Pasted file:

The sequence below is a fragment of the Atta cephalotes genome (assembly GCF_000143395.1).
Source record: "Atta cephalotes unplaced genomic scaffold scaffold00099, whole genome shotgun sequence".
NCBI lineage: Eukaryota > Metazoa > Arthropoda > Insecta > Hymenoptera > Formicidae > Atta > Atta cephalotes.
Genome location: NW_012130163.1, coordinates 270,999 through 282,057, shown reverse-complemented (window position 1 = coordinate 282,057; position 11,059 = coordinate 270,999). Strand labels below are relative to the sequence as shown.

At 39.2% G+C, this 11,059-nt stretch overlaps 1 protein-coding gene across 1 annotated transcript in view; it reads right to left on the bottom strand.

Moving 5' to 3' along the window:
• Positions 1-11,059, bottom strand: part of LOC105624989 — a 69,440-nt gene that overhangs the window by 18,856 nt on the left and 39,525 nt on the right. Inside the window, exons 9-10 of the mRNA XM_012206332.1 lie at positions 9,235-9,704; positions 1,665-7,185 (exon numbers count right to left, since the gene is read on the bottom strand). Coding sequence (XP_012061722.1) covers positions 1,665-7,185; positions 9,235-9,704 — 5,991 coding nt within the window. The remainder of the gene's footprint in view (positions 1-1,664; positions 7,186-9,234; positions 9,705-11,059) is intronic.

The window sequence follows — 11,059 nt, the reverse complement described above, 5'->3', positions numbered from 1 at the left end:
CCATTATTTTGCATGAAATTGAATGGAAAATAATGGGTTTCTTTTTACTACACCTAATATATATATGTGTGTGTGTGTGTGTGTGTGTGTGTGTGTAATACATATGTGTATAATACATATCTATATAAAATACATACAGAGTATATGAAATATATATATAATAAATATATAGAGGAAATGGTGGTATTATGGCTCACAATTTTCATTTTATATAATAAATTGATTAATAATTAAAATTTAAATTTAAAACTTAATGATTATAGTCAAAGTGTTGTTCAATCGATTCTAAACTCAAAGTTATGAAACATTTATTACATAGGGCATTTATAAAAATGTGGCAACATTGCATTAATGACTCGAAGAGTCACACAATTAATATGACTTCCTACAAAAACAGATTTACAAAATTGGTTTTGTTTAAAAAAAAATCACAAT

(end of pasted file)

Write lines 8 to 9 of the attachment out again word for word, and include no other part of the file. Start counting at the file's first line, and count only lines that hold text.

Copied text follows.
The window sequence follows — 11,059 nt, the reverse complement described above, 5'->3', positions numbered from 1 at the left end:
CCATTATTTTGCATGAAATTGAATGGAAAATAATGGGTTTCTTTTTACTACACCTAATATATATATGTGTGTGTGTGTGTGTGTGTGTGTGTGTGTAATACATATGTGTATAATACATATCTATATAAAATACATACAGAGTATATGAAATATATATATAATAAATATATAGAGGAAATGGTGGTATTATGGCTCACAATTTTCATTTTATATAATAAATTGATTAATAATTAAAATTTAAATTTAAAACTTAATGATTATAGTCAAAGTGTTGTTCAATCGATTCTAAACTCAAAGTTATGAAACATTTATTACATAGGGCATTTATAAAAATGTGGCAACATTGCATTAATGACTCGAAGAGTCACACAATTAATATGACTTCCTACAAAAACAGATTTACAAAATTGGTTTTGTTTAAAAAAAAATCACAAT